Tuesday , August 3 2021

Invisible Women, Lost Girls: Being a woman in the range of autism – Entertainment & Life – poconorecord.com



Rita Giordano, Philadelphia Inquirer

Interesting.

Nicholas Lotter heard her whole life.

Open, even charming, she never felt comfortable in groups or chatted a little. Heavy worker who finds difficult times or keeps working hard. Was he wearing a wardrobe and his envelope-tracking knowledge of the star's track? He then asked the people, "Be good!".

But a few years ago, his son, Matthew, at age six, did not respond to the developmental stages of development despite early intervention, to bring it to a specialist. The doctor watched some of the autism's behavior and moved on to his eyes and walked with his finger.

"I said it's not an autistic behavior because I do it," said the doctor. "He said:" Have you ever been tested? "He asked.

Last year, at the age of 42, Lowther was tested. Educational and methodological autism, which was told.

"It was a discount," says Launter. "I did not like it," he replied. Now, most of my life has its meaning. "

Late diagnosis

For women and girls living in the autism spectrum, diagnosis is too late. Children with autism scarcity disorders – the fastest-growing human development in the country, according to experts, may be overlooked by many women, whose symptoms are not accepted or made worse than the number of girls aged 4-1.

"If the girls are diagnosed early, they will lose the most expensive treatment," says D. L. Robins, A. J Drexel's Early Detection and Intervention Research Program of Autism Institute. Studies have shown that children who are treated from 2 to 3 years are the best.

But for many women the diagnosis is not good for adults. In decades, social exclusion, depression, anxieties and anxieties have meant.

"We can not do a great job of identifying all women," said Thomas Fraser, chief research fellow at Autism Speaks. "We have to identify women, especially cognitive talents, and then find out what differences can be made in their research. The problem is that it is now difficult to study because "subjects are so limited".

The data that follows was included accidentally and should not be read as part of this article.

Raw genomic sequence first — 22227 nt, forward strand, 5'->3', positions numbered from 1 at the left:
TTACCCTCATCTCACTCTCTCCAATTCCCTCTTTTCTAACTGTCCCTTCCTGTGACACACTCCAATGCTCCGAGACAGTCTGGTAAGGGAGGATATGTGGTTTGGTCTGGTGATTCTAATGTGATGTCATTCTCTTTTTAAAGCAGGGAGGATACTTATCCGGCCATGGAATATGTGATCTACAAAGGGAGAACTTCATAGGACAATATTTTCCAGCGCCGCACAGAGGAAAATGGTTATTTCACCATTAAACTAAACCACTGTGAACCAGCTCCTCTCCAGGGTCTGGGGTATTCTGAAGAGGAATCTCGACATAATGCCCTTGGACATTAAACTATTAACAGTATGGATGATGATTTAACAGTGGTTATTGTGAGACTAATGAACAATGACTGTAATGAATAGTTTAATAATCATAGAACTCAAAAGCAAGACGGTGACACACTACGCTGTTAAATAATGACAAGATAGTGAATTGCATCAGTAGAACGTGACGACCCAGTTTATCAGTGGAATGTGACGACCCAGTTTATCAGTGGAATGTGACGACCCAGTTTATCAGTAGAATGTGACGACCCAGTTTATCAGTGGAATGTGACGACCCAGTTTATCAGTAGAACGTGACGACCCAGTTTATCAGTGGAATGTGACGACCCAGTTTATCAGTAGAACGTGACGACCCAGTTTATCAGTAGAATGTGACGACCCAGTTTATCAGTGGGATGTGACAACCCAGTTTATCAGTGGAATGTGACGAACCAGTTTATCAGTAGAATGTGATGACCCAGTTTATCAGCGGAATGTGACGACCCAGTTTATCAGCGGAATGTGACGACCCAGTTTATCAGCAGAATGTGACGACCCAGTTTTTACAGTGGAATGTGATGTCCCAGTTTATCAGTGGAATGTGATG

Genetic differences

Women's autism is often different. Recent studies have suggested that autistic men and women may have genetic differences, even brain dysfunction. Some studies have shown that women's autistic brain makeup is similar to neuropathic men's brain than to autistic men or neuropathic women.

The AAC describes many of the features, but also describes social and communicative difficulties, relapse behavior, and sometimes sensory sensitivity. Many professionals – doctors, teachers, consultants – are looking for autism instead of boys. But female sprites look simple. They behave inconsistently, as their behavior can be in line with social norms – it is not entirely acceptable, but sufficient to eliminate the definition.

They may seem shy. Or they can talk, even communicate, but they are complicated by the neurotic social world. Direct view may be wrong with hostility.

Some say that they can not be autistic, because they love writing and language, not science or mathematics – a long stereotype. Many autistic women use functional clothing or limited colors; One of Lowther's friends is a joke about the "neutral" tone of the prison secretary. But some admit that they have a luxurious method of study that may be similar to those with minimal autism.

Girls may have a repetitive, narrow interest in autism, but their children may be much less likely than neuropathic girls. Why is it so surprising that children with autism may be wondering about a little girl who has a cartoon character or bus schedule and may even wake up, but with plush sleeping beds? A little girl never plays with animal animals.

The gift of being different

However, these girls can become successful women who can see their differences as gifts. Temple Grandin is an international expert on animal behavior and autism protection. According to the poet Emily Dickerson, many people were in the autism spectrum.